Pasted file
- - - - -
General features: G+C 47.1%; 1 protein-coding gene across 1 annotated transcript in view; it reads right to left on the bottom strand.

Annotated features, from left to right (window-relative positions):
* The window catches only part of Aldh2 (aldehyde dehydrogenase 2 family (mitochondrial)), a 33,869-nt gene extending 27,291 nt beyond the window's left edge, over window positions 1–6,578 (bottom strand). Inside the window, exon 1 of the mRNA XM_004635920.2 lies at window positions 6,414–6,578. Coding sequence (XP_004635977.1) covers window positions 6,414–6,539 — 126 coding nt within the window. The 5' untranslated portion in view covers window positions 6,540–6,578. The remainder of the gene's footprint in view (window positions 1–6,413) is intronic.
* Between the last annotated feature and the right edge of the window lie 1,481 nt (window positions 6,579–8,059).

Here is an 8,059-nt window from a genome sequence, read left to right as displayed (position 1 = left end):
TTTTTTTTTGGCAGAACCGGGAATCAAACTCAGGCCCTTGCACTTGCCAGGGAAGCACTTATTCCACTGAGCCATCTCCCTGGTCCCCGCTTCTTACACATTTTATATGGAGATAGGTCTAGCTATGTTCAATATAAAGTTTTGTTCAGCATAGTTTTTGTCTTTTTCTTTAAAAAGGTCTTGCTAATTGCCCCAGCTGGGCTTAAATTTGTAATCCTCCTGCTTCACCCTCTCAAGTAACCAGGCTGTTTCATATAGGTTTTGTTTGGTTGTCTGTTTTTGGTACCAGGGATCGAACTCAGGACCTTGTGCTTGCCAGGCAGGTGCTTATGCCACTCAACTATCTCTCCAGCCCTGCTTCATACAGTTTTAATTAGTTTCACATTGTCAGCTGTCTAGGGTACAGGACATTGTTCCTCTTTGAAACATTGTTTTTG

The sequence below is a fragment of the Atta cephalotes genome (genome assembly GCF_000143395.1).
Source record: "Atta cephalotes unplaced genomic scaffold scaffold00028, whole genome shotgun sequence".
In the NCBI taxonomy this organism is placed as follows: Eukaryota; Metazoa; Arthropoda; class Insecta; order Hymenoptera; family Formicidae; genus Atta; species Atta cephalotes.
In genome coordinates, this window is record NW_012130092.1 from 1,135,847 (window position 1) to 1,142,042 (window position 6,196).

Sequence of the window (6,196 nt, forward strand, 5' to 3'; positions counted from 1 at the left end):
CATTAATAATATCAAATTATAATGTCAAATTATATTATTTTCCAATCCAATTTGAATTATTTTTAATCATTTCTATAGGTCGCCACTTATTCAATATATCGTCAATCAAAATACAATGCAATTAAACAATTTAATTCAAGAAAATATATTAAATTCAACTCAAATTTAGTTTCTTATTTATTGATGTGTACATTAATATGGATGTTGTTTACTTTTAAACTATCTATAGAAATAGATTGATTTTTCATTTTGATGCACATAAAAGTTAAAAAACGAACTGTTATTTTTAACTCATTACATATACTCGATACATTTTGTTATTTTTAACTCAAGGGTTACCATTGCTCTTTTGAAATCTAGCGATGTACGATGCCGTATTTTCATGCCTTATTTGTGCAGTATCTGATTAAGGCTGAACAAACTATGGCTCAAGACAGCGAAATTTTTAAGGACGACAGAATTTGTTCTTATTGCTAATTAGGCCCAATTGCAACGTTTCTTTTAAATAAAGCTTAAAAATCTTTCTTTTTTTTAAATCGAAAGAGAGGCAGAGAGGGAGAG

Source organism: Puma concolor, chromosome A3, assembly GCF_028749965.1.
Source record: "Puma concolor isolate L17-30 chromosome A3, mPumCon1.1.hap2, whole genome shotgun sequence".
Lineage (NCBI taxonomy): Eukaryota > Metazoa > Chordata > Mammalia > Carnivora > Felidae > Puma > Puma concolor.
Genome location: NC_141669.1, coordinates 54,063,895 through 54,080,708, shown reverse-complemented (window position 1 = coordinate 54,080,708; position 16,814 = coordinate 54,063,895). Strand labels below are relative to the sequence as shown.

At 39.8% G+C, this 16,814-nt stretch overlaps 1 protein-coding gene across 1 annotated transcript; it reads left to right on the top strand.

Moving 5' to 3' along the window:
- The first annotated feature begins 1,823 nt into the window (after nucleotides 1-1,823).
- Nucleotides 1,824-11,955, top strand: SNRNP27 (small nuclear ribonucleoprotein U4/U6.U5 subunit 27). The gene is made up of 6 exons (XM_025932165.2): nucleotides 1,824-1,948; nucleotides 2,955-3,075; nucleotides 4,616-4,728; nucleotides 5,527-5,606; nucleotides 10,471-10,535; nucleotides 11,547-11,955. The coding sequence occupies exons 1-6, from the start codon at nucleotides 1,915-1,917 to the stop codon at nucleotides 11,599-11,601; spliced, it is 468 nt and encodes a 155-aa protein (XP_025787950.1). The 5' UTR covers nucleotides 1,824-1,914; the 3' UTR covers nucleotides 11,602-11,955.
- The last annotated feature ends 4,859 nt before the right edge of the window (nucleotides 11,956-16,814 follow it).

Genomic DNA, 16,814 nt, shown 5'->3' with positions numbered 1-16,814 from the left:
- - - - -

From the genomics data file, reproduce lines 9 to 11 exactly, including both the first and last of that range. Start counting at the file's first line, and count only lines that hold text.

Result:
In the NCBI taxonomy this organism is placed as follows: Eukaryota; Metazoa; Arthropoda; class Insecta; order Hymenoptera; family Formicidae; genus Atta; species Atta cephalotes.
In genome coordinates, this window is record NW_012130092.1 from 1,135,847 (window position 1) to 1,142,042 (window position 6,196).

Sequence of the window (6,196 nt, forward strand, 5' to 3'; positions counted from 1 at the left end):